Almost every family in that area depended on employment, either directly or indirectly with the Yellow River R.R and Its attendant logging operations for a livelihood. And the railroad operated on profits derived from the great virgin long leaf yellow pine forests in that country - saw mills and turpentine stills. A great forest was dissipated for meager returns to the whole people. A great natural resource - an inheritance - spent unwisely in a short period.
Before the L & N RR Co. purchased the Yellow River RR in 1902, Mr. Reese had succeeded in building up business to such an extent that the Yellow River RR owned heavier rails and new equipment necessary to carry on with a small common carrier railroad with profit to himself and his brother. J. Simpson Reese and the Wright heirs, actual owners of the original log road.
During these years - 1892 to 1902 - Laurel Hill was an active and growing small railroad center community. But after the L & N took over in 1902, it began the transition into a small agricultural trading center. A branch line was built from Falco Junction located approximately 1 1/2 miles south of Laurel Hill, to Wing, Alabama, in the early 1900's over which the Florida and Alabama Lumber Co. moved logs and timber to tidewater at Pensacola, Florida. This railroad was abandoned soon after the L & N bought the Yellow River RR,
The public school boasted an enrollment of 70 with two teachers. There were no grades; you were either in the 'first, second, third, fourth, fifth up to the sixth reader. The school building was located just west of where the. W. B. Fountain home now stands -- a two-room 'shack.' In the early 1900's a four-room wood structure was built about 1/2 mile south of town; about 1918-20 a brick, two-story structure consisting of five rooms downstairs with Principal's office, three rooms upstairs with an auditorium. In 1932 that building was destroyed by fire. In 1933-34 during the 'Depression,' Federal funds were made available and through the efforts of Dr. S.E. Stephens, T.R James, Mack Tyner, and T. H. Edney, these funds were allocated to build a new school house for Laurel Hill. The part of the present building containing steel windows was erected with funds from the Insurance and the remainder with the exception of the Cafetorium was built with Federal WPA funds. The building was renovated in 1954 when the Cafetorium was added, and a gymnasium made of the former auditorium. This building burned as a result of lightning in July 1971.
Good roads and automobiles were as far away as the stars in those days. The roads were maintained by every able-bodied man providing his own tools and a certain number of day labor to keep public roads in passable condition. Each person rendered his service in his own community under the direction of a Road Supervisor. Bicycles were the mode of travel for the men of the day if they had no horse.
The only telephone connection with the outside world was at the Yellow River RR Co. depot, a line used to dispatch trains. Telegraph line was installed in 1902. The first telephone conversation between Laurel Hill, Florida and Florala, Alabama, was carried on between Mallie Martin and James E. Hughes of Florala, Alabama, in the fall of 1899- The Laurel Hill community is now served by the first Rural Telephone allocation made In the United Slates under the auspices of the Florala Telephone Company.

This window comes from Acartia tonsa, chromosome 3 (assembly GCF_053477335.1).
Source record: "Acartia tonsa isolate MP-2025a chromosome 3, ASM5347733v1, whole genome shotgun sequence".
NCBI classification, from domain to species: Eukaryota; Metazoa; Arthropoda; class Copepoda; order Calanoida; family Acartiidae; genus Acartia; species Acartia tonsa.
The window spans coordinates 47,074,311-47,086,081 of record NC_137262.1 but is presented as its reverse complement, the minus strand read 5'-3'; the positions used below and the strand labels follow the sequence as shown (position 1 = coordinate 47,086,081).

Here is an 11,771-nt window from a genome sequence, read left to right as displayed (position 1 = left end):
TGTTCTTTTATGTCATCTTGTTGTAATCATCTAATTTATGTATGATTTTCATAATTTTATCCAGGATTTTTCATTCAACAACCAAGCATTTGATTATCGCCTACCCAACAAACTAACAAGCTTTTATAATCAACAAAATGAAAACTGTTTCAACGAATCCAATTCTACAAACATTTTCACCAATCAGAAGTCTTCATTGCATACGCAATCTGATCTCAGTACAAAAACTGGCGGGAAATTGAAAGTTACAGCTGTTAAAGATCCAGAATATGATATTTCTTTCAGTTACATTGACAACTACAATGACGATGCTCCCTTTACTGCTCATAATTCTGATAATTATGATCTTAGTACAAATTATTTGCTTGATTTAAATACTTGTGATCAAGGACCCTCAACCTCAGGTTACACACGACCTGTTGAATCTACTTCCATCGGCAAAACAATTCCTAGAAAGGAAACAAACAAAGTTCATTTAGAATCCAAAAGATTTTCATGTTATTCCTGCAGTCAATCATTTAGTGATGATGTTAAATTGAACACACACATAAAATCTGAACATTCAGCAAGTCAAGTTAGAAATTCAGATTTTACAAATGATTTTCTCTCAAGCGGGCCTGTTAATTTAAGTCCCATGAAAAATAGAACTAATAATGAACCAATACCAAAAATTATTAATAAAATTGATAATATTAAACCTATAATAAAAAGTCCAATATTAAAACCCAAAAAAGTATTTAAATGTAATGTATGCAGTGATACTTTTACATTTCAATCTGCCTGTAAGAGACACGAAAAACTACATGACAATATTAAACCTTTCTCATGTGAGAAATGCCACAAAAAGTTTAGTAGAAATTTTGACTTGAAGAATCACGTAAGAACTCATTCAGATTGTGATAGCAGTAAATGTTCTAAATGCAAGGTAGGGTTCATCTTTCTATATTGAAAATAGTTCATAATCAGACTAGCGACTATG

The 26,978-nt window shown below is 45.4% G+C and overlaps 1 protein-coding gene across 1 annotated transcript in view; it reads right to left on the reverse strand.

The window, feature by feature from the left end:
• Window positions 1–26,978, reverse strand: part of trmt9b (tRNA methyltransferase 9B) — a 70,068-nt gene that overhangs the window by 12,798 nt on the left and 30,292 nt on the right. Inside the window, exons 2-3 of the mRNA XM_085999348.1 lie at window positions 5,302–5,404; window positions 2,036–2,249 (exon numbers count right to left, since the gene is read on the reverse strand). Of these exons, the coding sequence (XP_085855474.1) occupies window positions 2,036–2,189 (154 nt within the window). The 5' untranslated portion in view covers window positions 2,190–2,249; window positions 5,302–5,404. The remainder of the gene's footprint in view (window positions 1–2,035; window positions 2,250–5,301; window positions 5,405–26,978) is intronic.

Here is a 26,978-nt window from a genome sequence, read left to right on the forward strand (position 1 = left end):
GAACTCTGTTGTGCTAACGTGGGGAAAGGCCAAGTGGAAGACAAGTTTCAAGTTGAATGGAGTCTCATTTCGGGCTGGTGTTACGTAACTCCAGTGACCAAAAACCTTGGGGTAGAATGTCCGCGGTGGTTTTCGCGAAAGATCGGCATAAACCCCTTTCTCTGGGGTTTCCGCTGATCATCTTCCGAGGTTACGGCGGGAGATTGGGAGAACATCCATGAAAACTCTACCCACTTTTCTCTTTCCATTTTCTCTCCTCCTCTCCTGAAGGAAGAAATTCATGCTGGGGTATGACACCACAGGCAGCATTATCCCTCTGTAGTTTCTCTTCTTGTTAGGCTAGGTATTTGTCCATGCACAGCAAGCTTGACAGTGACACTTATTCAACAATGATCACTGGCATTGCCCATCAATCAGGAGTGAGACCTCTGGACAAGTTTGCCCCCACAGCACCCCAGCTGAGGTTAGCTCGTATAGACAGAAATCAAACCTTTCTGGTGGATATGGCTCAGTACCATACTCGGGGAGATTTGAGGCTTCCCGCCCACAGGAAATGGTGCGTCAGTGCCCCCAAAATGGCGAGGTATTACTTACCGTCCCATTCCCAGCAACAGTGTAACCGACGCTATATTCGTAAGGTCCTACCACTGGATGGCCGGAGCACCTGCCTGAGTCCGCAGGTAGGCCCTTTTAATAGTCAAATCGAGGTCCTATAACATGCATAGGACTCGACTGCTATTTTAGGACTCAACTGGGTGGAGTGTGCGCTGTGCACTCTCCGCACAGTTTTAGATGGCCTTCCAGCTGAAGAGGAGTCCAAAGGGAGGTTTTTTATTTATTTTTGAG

Raul Moore Spring
Prior to the Civil War, 'Precinct' was one of the first, if not the first, school house in North Okaloosa County. It was located on an old stage coach road about two miles southwest of Laurel Hill and about 1 1/2 mile from present Almarante Cemetery. It was customary to locate the school near s good spring of water. This school being no exception, they had the use of a beautiful, blue, free-flowing spring known as Mineral Spring, later as Raul Moore Spring, which never went dry. Among the Pre-Civil War pupils attending this school were: Allen Campbell, Honest John Campbell, Doctor Richburg, Sallie Campbell, Jane, Connie, Mary and Sarah Wilkerson, John Clary.
During the English occupation of Florida, 1763-1783, Bernard Romans saw the swamps along Yellow River, then variously known as the Chester River (in honor of Governor Peter Chester), the Yellow Water, or, by its Indian name, weelanee, as potentially valuable rice lands; but the English withdrew from Florida before any effort could be made to develop them. Romans foresaw that the contour of the country would make road building difficult, and, although the Spanish trail from Pensacola to St. Augustine traversed it, crossing the Yellow River a few miles above its junction with its main tributary, Shoal River, the old trail had fallen into such disrepair by 1824, that when Congress authorized the building of a military road from Pensacola to St. Augustine, it was abandoned in favor of a less circuitous and easier route following the coast line between Pensacola and Choctawhatchee Bays. As the better lands of this region lay to the north, this section of the military road was never traveled much.
More important to the development of the area than the building of the military road was the Government Survey of Lands, now in Okaloosa County, which was made between 1825 and 1829 by Benjamin and Hosea Clements, J. W. Exum, and J. P. Love. There was a Scottish settlement on Yellow River as early as 1824 and by 1828 there were post offices at Almarante and Yellow Water which reported an annual business of $5.95 and $3.74 respectively. The post office at Almarante was established as Yellow Water on January 31, 1827 with Jeremiah Savelle appointed postmaster. The name of the office was changed to Almarante on May 5, 1828 and was closed in 1836; reopened again in 1840 and later closed 1867. The site was located somewhere in the vicinity of the present Almarante Cemetery where many Campbell descendants are buried. Clearing of the Yellow River of the log rafts which obstructed it gave the settlement water communication with Pensacola. By 1837 a flourishing agricultural community, which milled its own corn and sold its cotton and surplus food stuffs (mainly corn, potatoes, rice and peas) in Pensacola, existed on both sides of the river.